DateFasting Blood SugarBreakfast MealBlood Sugar 2 Hours After BreakfastMid Morning Snackblood Sugar Before LunchLunch Meal
2 Hours After LunchEvening SnackBlood Sugar Before DinnerDinner Meal2 Hours After DinnerNight SnackBedtime Blood Sugar


TIP: never delay treating a high blood sugar. As soon as you exhibit symptoms of hyperglycemia, check your blood sugar to verify and treat accordingly. Correcting a hyper immediately can assist in preventing several complications in the future. Each time your blood sugar goes high (above 8 mmol/L) your organs are placed under extra stress and will not function efficiently.

Any person living with diabetes should be able to communicate with his or her doctor to develop effective treatment solutions. You should never feel belittled by your doctor for having diabetes or have your treatment efforts belittled. If you are trying your best but not doing so well you should be able to confide in your doctor and not feel ashamed. It’s always a great idea to see a diabetes specialist. If you have toothache you go to a dentist and if you have a heart issue you go to a cardiologist. Therefore, if you have diabetes, why not get the best care for yourself?

I urge all diabetics to treat their blood sugar control with utmost importance. A few more high blood sugars here and there can be the difference in quality years with your family in the future.

Take a look at these Diabetes Management Tips from Dr. Laura Layne.

Five best diabetes management tips:

Find out how well your diabetes is controlled.
Current degree of diabetes control influences future risk of complications. The level of current control is estimated using the HbA1C value which measures blood sugar control over the past 90 days. This can then be used by your doctor to plan for other tests and change of medications and other adjustments to management.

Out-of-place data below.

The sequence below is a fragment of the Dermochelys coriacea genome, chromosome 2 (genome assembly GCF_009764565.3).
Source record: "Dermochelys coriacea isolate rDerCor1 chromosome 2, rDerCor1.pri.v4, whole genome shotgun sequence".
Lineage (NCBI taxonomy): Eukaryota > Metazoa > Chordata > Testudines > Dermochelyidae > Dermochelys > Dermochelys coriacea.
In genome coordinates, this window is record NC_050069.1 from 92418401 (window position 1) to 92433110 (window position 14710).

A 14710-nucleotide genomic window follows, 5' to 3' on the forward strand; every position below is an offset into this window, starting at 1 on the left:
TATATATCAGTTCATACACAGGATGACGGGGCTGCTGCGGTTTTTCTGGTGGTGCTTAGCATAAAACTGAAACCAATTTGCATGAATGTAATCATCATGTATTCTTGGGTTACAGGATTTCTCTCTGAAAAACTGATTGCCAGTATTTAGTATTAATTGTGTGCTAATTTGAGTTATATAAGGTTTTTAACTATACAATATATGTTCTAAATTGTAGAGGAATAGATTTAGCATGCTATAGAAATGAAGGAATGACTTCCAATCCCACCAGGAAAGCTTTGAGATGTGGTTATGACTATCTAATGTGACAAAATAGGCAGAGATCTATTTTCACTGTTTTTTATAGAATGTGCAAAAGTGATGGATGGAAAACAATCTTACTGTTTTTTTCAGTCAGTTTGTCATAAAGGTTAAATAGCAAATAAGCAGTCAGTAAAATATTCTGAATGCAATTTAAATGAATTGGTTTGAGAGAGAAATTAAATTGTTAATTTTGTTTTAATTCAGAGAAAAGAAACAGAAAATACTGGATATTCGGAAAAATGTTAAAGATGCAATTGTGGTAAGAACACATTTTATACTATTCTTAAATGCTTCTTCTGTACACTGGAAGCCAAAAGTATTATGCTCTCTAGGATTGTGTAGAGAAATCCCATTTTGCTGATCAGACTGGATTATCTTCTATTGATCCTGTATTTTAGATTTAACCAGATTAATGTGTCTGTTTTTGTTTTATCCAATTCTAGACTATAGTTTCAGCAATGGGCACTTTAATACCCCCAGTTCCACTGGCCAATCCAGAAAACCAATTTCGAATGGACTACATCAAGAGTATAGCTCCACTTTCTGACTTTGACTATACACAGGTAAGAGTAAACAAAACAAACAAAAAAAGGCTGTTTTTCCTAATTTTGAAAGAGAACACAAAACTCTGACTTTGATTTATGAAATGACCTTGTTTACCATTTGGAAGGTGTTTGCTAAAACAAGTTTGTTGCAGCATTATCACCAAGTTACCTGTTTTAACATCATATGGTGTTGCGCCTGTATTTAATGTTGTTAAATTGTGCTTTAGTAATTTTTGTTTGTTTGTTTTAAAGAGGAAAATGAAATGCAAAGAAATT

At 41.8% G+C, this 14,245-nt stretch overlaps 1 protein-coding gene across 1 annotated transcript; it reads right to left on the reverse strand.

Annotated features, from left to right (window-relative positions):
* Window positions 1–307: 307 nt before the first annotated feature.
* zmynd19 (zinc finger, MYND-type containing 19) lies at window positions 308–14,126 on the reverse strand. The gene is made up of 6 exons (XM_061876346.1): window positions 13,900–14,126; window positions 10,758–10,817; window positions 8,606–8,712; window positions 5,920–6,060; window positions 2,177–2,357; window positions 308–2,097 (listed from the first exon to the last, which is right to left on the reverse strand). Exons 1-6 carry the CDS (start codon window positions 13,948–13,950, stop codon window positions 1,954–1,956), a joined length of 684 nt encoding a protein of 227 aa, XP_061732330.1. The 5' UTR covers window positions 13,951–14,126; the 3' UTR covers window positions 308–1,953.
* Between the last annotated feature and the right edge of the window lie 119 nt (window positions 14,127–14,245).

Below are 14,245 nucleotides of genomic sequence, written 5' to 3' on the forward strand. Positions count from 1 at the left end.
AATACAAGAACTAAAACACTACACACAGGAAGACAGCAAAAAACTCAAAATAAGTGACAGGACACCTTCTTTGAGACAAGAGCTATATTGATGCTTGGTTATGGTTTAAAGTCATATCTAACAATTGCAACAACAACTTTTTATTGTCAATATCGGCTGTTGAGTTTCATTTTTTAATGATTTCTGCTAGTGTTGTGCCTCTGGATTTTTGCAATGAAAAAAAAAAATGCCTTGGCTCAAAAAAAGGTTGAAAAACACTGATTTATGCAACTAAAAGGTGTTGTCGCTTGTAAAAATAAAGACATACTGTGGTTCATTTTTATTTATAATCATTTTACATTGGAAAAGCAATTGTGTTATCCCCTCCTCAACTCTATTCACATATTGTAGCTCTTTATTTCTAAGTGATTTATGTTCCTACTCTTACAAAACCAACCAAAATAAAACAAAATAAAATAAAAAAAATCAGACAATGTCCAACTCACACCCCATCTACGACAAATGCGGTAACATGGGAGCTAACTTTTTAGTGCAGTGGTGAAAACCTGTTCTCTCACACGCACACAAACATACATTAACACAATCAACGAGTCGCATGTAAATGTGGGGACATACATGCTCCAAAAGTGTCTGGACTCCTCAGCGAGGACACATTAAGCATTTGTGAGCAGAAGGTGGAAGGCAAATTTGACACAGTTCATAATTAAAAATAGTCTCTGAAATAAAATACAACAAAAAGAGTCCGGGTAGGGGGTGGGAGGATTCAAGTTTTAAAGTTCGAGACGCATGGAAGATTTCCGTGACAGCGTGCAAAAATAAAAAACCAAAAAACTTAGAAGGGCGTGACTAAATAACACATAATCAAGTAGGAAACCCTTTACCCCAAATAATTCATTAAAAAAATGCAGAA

Let persons around you know that you have diabetes
Far too often, many persons are scared to tell others that they live with diabetes for fear of stigmatization and opinions. However, this knowledge could save your life. If others around know what to do in cases of certain diabetic emergencies, a better outcome is likely.

Talk to your doctor (candidly)
Let your doctor know the challenges and struggles you may face in dealing with this disease. Chances are, you are not the only patient that they may have seen with your concerns and they can calm your fears and how you can best address them.

Understand how your diet can affect your goals
Diabetes and your diet (how you eat rather than a restrictive ‘diet’) is too often overlooked on the road to optimal control. A dietitian or nutritionist is the best person to discuss this with as they can guide you on how to include all of your favorite foods into your longterm plan to achieve good diabetes control.

Talk to your doctor before adding any herbal medications
Many herbal medications and plants are often seen as “natural” alternatives to lowering blood glucose. I often ask the question to patients; how much of what plant of what species is required? Most persons give varying answers showing there is no way to see exactly what is the best amount of these to use. In addition, when combined with traditional medications, they can produce certain side effects, depending on the alternative treatment selected. Therefore, this should be discussed with your doctor. Certain natural additions to diet, such as increasing fiber rich foods, use of low glycemic index foods etc. is useful in blood glucose control and is therefore a better alternative.